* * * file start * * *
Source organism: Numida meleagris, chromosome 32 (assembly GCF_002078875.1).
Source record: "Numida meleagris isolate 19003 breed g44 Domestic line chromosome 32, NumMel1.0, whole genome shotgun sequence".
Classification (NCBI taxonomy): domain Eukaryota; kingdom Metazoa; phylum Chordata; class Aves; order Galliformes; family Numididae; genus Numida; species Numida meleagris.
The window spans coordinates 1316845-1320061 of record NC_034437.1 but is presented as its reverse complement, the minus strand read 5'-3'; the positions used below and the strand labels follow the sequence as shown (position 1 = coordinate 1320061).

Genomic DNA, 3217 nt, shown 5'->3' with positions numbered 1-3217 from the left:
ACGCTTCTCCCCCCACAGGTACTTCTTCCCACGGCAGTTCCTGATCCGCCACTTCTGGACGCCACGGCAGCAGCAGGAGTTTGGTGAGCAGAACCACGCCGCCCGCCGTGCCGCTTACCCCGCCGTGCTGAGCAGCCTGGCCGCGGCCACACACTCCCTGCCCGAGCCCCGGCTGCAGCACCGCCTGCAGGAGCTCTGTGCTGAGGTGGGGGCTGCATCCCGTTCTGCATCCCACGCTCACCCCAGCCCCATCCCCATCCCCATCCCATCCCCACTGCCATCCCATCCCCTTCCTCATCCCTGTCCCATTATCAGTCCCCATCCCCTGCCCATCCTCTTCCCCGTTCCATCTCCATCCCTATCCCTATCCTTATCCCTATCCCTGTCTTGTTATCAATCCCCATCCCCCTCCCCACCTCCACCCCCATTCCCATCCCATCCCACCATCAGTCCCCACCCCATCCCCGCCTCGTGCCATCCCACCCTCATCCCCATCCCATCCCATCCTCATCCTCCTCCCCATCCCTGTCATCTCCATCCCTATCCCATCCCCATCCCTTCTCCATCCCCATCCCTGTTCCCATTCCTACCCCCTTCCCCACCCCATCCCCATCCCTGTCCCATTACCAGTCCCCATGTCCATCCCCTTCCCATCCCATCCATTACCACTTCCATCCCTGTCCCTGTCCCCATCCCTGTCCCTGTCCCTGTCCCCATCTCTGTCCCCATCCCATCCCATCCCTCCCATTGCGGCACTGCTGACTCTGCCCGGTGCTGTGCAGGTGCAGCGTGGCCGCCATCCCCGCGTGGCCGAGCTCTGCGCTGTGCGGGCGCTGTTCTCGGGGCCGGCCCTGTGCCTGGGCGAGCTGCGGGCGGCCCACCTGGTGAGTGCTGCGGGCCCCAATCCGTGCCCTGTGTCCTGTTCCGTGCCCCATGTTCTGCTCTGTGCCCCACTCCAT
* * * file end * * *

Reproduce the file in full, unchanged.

Source organism: Numida meleagris, chromosome 32 (assembly GCF_002078875.1).
Source record: "Numida meleagris isolate 19003 breed g44 Domestic line chromosome 32, NumMel1.0, whole genome shotgun sequence".
Classification (NCBI taxonomy): domain Eukaryota; kingdom Metazoa; phylum Chordata; class Aves; order Galliformes; family Numididae; genus Numida; species Numida meleagris.
The window spans coordinates 1316845-1320061 of record NC_034437.1 but is presented as its reverse complement, the minus strand read 5'-3'; the positions used below and the strand labels follow the sequence as shown (position 1 = coordinate 1320061).

Genomic DNA, 3217 nt, shown 5'->3' with positions numbered 1-3217 from the left:
ACGCTTCTCCCCCCACAGGTACTTCTTCCCACGGCAGTTCCTGATCCGCCACTTCTGGACGCCACGGCAGCAGCAGGAGTTTGGTGAGCAGAACCACGCCGCCCGCCGTGCCGCTTACCCCGCCGTGCTGAGCAGCCTGGCCGCGGCCACACACTCCCTGCCCGAGCCCCGGCTGCAGCACCGCCTGCAGGAGCTCTGTGCTGAGGTGGGGGCTGCATCCCGTTCTGCATCCCACGCTCACCCCAGCCCCATCCCCATCCCCATCCCATCCCCACTGCCATCCCATCCCCTTCCTCATCCCTGTCCCATTATCAGTCCCCATCCCCTGCCCATCCTCTTCCCCGTTCCATCTCCATCCCTATCCCTATCCTTATCCCTATCCCTGTCTTGTTATCAATCCCCATCCCCCTCCCCACCTCCACCCCCATTCCCATCCCATCCCACCATCAGTCCCCACCCCATCCCCGCCTCGTGCCATCCCACCCTCATCCCCATCCCATCCCATCCTCATCCTCCTCCCCATCCCTGTCATCTCCATCCCTATCCCATCCCCATCCCTTCTCCATCCCCATCCCTGTTCCCATTCCTACCCCCTTCCCCACCCCATCCCCATCCCTGTCCCATTACCAGTCCCCATGTCCATCCCCTTCCCATCCCATCCATTACCACTTCCATCCCTGTCCCTGTCCCCATCCCTGTCCCTGTCCCTGTCCCCATCTCTGTCCCCATCCCATCCCATCCCTCCCATTGCGGCACTGCTGACTCTGCCCGGTGCTGTGCAGGTGCAGCGTGGCCGCCATCCCCGCGTGGCCGAGCTCTGCGCTGTGCGGGCGCTGTTCTCGGGGCCGGCCCTGTGCCTGGGCGAGCTGCGGGCGGCCCACCTGGTGAGTGCTGCGGGCCCCAATCCGTGCCCTGTGTCCTGTTCCGTGCCCCATGTTCTGCTCTGTGCCCCACTCCAT